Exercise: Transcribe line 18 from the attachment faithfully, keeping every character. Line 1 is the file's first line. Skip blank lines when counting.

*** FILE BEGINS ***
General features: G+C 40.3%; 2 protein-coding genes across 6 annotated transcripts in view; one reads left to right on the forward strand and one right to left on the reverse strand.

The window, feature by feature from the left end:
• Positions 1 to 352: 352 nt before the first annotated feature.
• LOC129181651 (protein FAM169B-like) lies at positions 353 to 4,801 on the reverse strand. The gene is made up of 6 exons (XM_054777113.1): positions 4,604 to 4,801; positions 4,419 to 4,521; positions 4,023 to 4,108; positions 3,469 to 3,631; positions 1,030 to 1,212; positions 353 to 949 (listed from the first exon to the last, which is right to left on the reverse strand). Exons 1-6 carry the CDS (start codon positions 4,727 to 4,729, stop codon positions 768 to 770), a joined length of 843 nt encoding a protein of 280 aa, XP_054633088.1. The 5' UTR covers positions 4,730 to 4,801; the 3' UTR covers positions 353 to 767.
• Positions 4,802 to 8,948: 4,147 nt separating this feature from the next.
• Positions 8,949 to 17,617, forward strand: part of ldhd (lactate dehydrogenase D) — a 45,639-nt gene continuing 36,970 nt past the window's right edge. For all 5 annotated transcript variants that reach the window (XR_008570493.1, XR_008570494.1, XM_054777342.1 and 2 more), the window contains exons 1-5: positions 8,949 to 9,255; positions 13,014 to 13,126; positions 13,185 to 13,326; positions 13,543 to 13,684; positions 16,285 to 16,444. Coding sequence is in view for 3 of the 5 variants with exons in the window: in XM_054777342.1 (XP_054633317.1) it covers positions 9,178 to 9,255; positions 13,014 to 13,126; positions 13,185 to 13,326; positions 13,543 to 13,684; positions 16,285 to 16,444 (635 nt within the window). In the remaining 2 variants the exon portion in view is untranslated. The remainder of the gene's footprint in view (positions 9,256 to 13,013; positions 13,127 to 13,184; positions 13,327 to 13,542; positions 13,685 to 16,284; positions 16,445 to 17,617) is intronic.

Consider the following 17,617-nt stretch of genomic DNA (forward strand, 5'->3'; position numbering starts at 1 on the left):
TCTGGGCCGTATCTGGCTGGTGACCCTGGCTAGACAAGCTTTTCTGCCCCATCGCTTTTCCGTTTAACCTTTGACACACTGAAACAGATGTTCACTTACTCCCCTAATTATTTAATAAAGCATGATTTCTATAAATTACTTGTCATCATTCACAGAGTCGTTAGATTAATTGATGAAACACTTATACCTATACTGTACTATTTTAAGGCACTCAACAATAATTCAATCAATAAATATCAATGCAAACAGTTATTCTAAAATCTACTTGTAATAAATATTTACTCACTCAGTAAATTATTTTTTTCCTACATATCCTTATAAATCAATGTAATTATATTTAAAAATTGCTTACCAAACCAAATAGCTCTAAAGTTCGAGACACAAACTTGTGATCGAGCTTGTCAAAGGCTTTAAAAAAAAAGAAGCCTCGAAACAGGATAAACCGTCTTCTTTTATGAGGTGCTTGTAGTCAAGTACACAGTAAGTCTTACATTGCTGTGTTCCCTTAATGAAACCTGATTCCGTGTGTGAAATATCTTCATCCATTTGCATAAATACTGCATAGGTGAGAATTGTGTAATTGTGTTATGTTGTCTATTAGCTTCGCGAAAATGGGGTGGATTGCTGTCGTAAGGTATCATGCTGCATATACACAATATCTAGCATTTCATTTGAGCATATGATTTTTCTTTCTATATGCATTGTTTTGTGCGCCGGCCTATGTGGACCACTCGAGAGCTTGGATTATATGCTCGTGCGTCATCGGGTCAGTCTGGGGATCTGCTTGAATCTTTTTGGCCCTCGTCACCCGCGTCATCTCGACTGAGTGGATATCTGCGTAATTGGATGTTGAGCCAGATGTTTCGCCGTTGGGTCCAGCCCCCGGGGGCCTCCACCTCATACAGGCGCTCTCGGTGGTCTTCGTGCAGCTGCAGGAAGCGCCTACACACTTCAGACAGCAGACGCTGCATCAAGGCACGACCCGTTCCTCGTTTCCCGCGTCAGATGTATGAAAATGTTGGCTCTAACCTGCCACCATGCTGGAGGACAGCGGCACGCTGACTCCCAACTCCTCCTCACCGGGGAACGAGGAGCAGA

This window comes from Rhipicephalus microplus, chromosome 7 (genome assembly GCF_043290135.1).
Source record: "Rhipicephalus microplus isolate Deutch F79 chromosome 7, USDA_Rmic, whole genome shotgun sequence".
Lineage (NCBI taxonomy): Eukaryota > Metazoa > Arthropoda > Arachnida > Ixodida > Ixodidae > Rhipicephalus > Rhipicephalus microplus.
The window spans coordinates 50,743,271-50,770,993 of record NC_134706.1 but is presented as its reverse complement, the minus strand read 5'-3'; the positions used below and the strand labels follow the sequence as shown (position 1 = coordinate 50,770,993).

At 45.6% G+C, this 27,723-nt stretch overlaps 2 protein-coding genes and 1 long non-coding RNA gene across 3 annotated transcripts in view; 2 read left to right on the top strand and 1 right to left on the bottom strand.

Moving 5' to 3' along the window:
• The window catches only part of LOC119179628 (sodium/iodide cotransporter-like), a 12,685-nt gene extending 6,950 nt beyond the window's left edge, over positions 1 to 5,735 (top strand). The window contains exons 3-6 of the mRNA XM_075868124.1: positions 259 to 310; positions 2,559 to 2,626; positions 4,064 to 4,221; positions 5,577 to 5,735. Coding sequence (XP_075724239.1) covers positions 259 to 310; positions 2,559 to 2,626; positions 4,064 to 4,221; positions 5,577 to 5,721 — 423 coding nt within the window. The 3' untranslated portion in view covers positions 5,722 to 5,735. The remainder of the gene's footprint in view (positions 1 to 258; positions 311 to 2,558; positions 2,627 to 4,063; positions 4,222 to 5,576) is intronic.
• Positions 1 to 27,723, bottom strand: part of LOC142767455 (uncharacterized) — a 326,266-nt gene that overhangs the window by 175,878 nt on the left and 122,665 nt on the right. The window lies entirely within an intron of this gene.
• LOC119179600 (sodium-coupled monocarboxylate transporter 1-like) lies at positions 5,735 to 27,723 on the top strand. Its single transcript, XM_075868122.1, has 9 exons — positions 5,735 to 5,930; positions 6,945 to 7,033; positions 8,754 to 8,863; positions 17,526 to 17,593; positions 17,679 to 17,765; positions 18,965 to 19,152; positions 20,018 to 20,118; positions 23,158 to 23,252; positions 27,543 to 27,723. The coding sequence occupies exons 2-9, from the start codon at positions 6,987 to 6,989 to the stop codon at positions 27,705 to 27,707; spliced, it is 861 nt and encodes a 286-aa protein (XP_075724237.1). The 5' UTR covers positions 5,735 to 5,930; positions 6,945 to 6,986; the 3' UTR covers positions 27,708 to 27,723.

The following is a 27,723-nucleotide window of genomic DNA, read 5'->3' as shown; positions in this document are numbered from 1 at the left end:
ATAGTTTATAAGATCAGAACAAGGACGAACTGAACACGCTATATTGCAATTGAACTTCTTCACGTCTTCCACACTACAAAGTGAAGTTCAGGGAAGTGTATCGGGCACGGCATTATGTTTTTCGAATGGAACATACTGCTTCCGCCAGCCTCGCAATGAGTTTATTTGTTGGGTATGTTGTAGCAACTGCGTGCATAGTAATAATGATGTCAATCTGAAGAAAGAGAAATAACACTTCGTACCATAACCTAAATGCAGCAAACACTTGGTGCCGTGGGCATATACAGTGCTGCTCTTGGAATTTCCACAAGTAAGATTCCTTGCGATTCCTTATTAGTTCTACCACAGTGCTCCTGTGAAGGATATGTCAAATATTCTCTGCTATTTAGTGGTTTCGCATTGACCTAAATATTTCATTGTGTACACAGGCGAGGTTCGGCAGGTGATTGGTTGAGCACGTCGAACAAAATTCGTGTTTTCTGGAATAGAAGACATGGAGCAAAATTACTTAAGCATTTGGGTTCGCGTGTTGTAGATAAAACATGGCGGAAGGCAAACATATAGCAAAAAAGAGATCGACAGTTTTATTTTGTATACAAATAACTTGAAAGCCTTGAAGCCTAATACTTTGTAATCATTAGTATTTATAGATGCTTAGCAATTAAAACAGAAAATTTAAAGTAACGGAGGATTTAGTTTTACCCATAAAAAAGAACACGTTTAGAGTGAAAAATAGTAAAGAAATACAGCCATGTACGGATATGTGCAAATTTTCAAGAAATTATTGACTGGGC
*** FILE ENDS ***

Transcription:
The following is a 27,723-nucleotide window of genomic DNA, read 5'->3' as shown; positions in this document are numbered from 1 at the left end: